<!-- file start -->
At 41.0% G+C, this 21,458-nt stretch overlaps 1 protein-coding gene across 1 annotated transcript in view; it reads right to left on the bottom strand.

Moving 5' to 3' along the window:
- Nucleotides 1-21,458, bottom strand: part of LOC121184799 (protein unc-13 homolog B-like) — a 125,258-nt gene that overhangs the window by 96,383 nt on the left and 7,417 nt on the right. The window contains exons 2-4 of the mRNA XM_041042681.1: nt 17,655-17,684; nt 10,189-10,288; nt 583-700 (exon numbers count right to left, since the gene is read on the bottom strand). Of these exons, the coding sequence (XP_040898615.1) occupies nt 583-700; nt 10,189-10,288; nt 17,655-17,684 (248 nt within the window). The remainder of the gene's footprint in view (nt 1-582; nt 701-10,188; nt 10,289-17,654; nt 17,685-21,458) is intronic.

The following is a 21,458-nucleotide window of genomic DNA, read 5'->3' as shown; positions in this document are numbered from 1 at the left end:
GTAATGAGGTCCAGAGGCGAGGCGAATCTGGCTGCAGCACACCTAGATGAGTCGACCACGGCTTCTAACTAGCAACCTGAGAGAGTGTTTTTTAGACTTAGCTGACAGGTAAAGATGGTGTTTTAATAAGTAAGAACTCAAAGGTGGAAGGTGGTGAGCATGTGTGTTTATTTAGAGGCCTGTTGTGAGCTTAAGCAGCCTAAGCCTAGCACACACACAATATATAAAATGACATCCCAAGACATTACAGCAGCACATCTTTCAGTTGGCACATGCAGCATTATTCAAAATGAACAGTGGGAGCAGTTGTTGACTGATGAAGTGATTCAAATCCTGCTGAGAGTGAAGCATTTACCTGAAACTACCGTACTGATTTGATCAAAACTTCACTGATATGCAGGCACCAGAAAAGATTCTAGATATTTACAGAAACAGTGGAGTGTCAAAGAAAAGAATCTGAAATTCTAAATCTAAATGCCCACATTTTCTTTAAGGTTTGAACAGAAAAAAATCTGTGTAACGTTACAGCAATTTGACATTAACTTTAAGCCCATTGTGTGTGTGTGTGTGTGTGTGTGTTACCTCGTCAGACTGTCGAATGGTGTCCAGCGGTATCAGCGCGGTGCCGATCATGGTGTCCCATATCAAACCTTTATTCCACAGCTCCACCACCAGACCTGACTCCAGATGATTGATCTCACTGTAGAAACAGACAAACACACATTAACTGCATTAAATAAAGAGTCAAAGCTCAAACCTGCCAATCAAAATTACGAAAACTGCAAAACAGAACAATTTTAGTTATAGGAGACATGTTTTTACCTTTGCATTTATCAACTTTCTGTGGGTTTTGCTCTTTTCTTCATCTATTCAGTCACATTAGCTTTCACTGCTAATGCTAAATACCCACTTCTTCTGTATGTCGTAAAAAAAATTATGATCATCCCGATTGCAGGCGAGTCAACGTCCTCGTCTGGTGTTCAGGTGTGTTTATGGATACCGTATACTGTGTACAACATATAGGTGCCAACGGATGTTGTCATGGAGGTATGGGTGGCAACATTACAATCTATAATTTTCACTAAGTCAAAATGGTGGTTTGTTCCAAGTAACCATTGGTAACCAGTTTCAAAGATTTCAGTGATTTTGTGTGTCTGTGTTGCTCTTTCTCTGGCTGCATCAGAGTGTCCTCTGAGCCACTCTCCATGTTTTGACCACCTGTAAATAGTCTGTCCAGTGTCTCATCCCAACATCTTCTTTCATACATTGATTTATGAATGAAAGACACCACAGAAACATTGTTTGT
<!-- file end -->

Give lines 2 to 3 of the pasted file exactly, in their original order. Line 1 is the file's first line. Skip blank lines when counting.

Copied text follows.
Moving 5' to 3' along the window:
- Nucleotides 1-21,458, bottom strand: part of LOC121184799 (protein unc-13 homolog B-like) — a 125,258-nt gene that overhangs the window by 96,383 nt on the left and 7,417 nt on the right. The window contains exons 2-4 of the mRNA XM_041042681.1: nt 17,655-17,684; nt 10,189-10,288; nt 583-700 (exon numbers count right to left, since the gene is read on the bottom strand). Of these exons, the coding sequence (XP_040898615.1) occupies nt 583-700; nt 10,189-10,288; nt 17,655-17,684 (248 nt within the window). The remainder of the gene's footprint in view (nt 1-582; nt 701-10,188; nt 10,289-17,654; nt 17,685-21,458) is intronic.